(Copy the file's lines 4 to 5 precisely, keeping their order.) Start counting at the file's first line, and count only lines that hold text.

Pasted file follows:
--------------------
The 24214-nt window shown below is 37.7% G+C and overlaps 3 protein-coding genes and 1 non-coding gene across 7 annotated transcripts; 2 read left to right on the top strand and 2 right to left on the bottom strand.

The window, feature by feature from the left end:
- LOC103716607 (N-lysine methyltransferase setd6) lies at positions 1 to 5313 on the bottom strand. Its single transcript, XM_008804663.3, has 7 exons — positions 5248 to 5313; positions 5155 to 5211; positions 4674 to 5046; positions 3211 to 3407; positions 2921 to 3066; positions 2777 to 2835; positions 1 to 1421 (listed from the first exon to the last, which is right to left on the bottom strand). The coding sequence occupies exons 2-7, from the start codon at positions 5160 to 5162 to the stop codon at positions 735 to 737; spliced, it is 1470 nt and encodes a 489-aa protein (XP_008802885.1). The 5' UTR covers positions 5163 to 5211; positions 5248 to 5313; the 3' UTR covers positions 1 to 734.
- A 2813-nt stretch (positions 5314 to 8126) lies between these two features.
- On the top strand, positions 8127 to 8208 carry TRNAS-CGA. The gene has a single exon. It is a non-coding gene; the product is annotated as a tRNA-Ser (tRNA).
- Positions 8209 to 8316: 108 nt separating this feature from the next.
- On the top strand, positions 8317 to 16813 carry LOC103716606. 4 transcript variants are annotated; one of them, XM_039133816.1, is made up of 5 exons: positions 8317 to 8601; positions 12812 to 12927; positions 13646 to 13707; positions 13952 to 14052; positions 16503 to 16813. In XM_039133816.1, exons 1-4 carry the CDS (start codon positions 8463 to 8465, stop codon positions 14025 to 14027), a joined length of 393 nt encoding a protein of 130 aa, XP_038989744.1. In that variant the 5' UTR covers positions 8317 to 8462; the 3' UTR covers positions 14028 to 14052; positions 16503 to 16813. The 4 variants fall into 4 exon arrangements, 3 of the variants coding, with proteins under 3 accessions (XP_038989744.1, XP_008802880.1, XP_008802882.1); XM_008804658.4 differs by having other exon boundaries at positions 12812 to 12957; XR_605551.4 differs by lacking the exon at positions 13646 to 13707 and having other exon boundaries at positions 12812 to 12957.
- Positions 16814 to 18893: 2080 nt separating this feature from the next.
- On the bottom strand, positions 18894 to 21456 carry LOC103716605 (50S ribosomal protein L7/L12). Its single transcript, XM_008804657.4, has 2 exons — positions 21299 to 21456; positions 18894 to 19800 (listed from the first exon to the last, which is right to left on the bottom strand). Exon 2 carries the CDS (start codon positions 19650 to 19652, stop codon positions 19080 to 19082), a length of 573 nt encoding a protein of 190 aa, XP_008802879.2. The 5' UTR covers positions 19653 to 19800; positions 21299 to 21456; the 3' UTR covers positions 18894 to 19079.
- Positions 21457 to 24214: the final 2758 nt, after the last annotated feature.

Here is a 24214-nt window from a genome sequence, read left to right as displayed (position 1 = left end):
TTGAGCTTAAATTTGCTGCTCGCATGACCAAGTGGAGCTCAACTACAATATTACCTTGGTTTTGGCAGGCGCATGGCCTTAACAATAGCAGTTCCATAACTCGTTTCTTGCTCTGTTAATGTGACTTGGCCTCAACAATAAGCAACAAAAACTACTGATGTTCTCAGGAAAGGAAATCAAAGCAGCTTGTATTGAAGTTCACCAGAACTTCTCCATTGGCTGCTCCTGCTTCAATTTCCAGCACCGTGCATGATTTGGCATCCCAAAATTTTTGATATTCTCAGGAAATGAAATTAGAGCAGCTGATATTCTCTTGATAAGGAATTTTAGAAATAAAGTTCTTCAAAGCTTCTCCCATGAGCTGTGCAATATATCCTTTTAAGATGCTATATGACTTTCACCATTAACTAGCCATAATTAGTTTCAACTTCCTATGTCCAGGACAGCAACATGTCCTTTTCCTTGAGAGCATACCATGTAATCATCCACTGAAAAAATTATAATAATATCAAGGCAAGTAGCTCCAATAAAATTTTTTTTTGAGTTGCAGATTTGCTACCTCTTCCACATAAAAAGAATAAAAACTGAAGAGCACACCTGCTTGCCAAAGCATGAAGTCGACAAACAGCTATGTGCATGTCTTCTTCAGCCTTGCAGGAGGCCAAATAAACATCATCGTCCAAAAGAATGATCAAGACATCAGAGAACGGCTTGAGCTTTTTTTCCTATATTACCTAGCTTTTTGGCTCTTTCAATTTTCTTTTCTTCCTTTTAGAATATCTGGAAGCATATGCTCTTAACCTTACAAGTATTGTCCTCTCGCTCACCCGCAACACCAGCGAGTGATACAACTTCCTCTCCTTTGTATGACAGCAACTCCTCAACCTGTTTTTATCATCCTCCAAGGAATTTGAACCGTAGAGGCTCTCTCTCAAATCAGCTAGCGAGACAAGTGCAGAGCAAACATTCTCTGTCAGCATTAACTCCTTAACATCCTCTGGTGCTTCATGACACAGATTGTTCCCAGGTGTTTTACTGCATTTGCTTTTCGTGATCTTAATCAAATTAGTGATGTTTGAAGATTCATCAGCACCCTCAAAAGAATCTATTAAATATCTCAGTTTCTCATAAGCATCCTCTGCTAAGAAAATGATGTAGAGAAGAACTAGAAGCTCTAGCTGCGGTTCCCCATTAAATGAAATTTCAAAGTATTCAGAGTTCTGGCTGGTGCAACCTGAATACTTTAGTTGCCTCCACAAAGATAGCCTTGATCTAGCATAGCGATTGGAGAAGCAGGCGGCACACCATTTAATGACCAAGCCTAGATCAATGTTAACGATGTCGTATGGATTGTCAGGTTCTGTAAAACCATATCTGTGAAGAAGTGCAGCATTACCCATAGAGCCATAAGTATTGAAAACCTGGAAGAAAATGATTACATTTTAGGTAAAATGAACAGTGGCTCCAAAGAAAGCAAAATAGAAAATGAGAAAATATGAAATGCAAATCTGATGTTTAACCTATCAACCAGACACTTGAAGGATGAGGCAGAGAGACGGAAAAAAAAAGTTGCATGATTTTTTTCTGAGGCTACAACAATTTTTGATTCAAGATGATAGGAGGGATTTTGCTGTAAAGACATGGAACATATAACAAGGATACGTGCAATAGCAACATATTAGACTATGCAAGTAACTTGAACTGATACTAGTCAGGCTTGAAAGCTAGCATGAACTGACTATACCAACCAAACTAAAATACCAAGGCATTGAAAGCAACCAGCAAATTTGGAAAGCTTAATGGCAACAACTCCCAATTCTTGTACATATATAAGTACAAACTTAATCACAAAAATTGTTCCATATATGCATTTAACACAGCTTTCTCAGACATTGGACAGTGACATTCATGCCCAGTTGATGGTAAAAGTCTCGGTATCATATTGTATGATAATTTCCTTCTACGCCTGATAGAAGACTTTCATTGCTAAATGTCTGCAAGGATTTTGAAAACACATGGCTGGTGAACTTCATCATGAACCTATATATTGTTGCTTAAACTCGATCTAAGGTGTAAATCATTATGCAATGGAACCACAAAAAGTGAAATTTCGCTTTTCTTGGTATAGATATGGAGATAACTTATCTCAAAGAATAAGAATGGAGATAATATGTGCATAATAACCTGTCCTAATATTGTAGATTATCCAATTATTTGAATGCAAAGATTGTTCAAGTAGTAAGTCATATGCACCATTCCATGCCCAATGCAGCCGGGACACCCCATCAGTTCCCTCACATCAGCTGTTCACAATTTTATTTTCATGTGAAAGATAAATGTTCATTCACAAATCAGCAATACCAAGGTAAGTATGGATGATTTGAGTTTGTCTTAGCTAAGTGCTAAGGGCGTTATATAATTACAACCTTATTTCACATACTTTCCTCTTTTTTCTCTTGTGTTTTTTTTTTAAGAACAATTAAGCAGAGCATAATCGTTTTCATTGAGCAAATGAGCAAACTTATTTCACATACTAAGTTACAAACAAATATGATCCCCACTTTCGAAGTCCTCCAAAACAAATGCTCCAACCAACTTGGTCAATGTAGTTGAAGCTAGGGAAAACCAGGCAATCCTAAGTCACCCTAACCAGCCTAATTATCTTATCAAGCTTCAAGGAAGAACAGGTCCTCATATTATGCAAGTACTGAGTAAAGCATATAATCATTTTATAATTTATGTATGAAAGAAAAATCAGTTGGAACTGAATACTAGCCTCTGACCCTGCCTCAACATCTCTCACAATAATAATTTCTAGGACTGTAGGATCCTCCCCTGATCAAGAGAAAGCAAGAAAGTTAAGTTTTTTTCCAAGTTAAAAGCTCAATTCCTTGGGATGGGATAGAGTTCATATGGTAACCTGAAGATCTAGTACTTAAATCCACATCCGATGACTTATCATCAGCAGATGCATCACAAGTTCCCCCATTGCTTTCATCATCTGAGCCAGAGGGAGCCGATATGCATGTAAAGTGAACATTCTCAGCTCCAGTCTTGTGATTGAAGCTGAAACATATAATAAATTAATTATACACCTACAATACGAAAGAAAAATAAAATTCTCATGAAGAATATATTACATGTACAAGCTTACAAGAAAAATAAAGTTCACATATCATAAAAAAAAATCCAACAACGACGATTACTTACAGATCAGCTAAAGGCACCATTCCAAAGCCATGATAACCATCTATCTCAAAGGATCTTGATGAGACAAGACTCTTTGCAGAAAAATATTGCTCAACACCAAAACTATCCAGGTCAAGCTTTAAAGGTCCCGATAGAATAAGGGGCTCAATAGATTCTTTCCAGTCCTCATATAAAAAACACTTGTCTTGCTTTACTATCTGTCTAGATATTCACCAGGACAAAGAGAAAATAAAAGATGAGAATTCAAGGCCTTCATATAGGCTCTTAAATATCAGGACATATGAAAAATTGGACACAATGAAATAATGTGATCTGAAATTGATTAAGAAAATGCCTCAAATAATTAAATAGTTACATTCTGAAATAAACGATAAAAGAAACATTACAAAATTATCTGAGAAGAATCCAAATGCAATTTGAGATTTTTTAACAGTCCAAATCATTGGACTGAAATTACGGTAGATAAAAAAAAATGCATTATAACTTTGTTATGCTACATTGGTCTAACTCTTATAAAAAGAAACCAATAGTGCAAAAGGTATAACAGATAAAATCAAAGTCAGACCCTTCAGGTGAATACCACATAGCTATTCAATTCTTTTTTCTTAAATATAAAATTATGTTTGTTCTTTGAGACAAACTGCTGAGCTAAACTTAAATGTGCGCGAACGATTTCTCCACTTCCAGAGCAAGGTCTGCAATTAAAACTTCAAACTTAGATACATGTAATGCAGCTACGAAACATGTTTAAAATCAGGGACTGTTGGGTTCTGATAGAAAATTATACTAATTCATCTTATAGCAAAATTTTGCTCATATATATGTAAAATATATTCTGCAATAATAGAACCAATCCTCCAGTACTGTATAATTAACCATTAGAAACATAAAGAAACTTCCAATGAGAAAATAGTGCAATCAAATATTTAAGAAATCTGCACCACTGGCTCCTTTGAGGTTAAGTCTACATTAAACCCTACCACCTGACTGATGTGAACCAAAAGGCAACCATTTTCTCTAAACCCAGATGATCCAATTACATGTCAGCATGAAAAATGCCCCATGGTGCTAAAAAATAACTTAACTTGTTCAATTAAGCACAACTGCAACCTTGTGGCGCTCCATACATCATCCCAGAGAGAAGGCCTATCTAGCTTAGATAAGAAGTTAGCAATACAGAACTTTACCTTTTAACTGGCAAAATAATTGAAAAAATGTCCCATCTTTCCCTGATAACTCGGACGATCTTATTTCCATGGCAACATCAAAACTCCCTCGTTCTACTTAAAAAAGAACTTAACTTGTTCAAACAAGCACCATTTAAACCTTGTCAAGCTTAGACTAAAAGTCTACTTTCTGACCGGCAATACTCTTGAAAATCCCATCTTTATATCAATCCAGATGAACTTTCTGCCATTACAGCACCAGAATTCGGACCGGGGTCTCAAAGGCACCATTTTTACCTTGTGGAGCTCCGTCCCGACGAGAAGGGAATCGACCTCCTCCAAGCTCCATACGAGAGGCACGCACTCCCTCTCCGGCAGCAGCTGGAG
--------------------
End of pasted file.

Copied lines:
- A 2813-nt stretch (positions 5314 to 8126) lies between these two features.
- On the top strand, positions 8127 to 8208 carry TRNAS-CGA. The gene has a single exon. It is a non-coding gene; the product is annotated as a tRNA-Ser (tRNA).